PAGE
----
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Neuropathological approach to conservative treatment of scoliosis- a theoretical view point
Scoliosis volume 7, Article number: P1 (2012)
Passive keeping the vertical layout is impossible because of the osteoarticular system construction, a high position of COG and the small support area. The correct layout is maintained automatically and is always introduced into the pattern encoded in the CNS. In posture regulation short back muscles play a special role.
At early development of scoliosis CNS automatically corrects irregularities, but over time habituated to them and treats them as something normal. Then we have a habit of incorrect body posture. Any attempt to restore the proper body arrangement is treated as an error and CNS automatically brings an attitude to this abnormal pattern. Later CNS treats it as a defect, which runs the compensatory mechanisms to restore the balance of the body as a whole. Then we have postural alignment, which provides a balance, but does not restore the proper body arrangement.
In the scoliosis treatment it is important to slow progression and prevent the formation of muscle imbalances and to develop the abnormal habit, which are essential part of a vicious circle, even without progression. Depending on the angle of curvature, observation, corsets and surgical treatment are recommended. A passive observation limits the possibilities of secondary prevention and interfere with the principle of rehabilitation earliness. In conservative treatment physical therapy methods are treated as unconventional treatment, questioning its effectiveness. There is no evidences that physiotherapy is not good and the sole means of secondary prevention. The biggest problem is transfer the resulting of correction for automatically adjusted corrected vertical posture [1–8].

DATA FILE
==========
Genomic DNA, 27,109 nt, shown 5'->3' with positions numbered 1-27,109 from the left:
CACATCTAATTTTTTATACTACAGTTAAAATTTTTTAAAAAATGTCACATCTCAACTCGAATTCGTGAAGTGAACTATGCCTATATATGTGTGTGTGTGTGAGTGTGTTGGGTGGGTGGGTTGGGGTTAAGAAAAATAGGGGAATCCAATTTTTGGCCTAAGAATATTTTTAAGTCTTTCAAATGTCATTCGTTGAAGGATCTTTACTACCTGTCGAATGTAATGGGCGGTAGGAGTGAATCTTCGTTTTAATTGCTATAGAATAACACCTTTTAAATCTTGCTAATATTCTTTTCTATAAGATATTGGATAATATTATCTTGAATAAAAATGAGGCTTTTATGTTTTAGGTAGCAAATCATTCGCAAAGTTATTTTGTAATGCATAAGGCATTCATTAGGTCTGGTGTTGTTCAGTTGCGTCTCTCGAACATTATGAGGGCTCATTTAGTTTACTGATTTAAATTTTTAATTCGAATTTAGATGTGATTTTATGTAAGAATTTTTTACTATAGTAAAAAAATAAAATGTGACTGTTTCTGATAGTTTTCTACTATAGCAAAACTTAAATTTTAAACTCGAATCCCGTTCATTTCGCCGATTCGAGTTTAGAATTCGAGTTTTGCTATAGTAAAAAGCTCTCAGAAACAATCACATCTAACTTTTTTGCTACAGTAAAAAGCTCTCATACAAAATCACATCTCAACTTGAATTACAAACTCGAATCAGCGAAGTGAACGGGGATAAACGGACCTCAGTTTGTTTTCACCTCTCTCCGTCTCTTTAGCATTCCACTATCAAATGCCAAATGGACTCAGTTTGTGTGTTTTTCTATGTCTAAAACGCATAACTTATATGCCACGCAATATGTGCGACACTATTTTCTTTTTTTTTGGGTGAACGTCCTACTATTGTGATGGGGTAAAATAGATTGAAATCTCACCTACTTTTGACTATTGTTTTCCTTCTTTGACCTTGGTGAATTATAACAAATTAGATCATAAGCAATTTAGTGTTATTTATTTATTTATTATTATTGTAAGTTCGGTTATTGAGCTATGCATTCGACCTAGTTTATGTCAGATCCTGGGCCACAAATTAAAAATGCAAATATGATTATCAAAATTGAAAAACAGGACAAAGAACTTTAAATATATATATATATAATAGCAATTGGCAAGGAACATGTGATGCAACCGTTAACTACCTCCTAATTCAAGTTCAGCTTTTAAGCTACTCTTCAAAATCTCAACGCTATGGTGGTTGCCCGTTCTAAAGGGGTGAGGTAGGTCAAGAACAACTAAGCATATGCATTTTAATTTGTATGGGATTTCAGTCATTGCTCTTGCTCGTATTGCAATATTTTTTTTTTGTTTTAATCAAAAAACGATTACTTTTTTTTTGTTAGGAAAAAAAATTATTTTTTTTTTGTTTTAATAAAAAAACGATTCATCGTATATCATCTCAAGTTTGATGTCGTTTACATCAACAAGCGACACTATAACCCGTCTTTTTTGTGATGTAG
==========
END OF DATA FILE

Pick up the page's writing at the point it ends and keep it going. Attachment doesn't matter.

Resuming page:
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Czupryna, K., Nowotny-Czupryna, O. & Nowotny, J. Neuropathological approach to conservative treatment of scoliosis- a theoretical view point. Scoliosis 7, P1 (2012). https://doi.org/10.1186/1748-7161-7-S1-P1
- Secondary Prevention
- Rehabilitation Earliness
- Back Muscle
- Treatment Physical Therapy
- Posture Regulation